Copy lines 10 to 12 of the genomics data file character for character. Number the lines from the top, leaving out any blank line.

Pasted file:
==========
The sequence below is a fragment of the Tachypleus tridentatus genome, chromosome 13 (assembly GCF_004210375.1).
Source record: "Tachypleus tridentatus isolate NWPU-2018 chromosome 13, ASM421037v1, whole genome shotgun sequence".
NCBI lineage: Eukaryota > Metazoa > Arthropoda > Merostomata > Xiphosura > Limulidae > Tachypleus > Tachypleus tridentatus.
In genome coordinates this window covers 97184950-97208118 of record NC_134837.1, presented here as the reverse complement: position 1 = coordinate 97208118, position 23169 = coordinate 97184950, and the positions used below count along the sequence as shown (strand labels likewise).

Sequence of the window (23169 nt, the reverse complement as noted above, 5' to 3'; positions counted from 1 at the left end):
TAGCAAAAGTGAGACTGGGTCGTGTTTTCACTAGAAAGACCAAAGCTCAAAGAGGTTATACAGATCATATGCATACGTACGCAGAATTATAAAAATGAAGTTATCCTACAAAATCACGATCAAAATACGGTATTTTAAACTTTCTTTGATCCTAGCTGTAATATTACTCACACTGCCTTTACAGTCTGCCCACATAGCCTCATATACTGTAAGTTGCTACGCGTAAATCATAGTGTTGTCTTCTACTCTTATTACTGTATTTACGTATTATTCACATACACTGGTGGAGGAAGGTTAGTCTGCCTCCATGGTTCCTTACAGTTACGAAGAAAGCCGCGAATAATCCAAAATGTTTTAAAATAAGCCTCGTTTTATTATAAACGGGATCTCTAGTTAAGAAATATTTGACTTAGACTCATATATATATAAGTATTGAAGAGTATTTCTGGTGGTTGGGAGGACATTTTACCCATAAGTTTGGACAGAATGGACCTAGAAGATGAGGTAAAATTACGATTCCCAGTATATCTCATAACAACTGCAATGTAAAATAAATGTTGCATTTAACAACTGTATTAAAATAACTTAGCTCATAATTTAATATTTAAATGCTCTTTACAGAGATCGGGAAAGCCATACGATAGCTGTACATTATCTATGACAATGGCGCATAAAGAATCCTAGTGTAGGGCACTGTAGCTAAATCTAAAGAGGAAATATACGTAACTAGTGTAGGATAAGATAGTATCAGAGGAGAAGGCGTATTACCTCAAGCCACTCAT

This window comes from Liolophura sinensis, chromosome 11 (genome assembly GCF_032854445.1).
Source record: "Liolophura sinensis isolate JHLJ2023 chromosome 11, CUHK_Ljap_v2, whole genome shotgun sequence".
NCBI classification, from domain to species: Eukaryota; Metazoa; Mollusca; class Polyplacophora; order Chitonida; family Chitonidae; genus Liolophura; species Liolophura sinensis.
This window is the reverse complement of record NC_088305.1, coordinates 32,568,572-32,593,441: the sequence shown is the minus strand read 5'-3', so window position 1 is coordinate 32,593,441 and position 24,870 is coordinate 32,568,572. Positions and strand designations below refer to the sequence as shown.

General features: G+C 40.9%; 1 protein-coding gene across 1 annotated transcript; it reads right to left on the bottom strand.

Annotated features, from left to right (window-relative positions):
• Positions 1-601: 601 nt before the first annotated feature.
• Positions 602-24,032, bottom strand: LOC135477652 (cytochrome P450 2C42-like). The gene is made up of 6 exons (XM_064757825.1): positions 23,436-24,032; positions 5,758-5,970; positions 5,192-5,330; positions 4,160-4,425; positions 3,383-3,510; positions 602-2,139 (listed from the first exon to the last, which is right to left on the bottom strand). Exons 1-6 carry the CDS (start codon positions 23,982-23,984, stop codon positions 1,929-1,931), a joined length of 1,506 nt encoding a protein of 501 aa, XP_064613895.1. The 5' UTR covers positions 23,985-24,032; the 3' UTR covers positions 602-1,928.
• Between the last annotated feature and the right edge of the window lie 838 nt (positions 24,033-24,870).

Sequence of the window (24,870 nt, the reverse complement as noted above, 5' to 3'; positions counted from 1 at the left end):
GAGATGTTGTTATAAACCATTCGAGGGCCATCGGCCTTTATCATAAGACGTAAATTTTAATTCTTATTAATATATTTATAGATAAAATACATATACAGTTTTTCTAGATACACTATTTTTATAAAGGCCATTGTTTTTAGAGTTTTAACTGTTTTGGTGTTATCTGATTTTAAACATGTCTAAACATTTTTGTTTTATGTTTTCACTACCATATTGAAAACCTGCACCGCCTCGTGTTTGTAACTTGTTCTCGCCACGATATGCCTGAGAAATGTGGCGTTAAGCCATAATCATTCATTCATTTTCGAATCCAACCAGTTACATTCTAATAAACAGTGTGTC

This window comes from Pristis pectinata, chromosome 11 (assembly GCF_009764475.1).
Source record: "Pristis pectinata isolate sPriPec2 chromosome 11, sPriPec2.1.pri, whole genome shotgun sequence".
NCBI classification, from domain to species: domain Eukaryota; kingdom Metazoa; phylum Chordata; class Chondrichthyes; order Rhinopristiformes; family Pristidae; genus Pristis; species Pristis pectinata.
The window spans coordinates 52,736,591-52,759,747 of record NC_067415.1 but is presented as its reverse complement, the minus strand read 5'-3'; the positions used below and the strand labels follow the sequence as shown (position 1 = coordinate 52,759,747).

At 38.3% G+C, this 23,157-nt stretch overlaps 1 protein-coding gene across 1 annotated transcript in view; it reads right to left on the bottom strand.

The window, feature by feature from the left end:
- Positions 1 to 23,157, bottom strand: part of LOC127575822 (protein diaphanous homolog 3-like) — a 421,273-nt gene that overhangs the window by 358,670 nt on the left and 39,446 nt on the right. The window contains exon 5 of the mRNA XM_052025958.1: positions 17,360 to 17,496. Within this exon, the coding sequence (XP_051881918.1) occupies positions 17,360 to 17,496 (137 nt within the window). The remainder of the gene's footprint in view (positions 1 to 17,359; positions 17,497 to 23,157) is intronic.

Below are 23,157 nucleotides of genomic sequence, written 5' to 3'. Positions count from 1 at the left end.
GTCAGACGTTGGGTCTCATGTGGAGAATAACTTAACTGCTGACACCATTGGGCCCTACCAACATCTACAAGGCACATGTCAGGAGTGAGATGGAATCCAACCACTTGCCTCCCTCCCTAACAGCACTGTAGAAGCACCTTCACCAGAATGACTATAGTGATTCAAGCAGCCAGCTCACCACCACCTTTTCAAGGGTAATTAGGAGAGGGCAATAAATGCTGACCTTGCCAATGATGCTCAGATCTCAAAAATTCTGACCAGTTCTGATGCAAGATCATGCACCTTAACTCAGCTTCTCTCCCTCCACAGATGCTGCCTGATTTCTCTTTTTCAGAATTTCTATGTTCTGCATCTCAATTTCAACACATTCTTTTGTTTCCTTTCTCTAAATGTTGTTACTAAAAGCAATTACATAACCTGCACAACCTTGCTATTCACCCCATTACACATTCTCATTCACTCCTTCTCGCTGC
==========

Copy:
This window is the reverse complement of record NC_088305.1, coordinates 32,568,572-32,593,441: the sequence shown is the minus strand read 5'-3', so window position 1 is coordinate 32,593,441 and position 24,870 is coordinate 32,568,572. Positions and strand designations below refer to the sequence as shown.

General features: G+C 40.9%; 1 protein-coding gene across 1 annotated transcript; it reads right to left on the bottom strand.

Annotated features, from left to right (window-relative positions):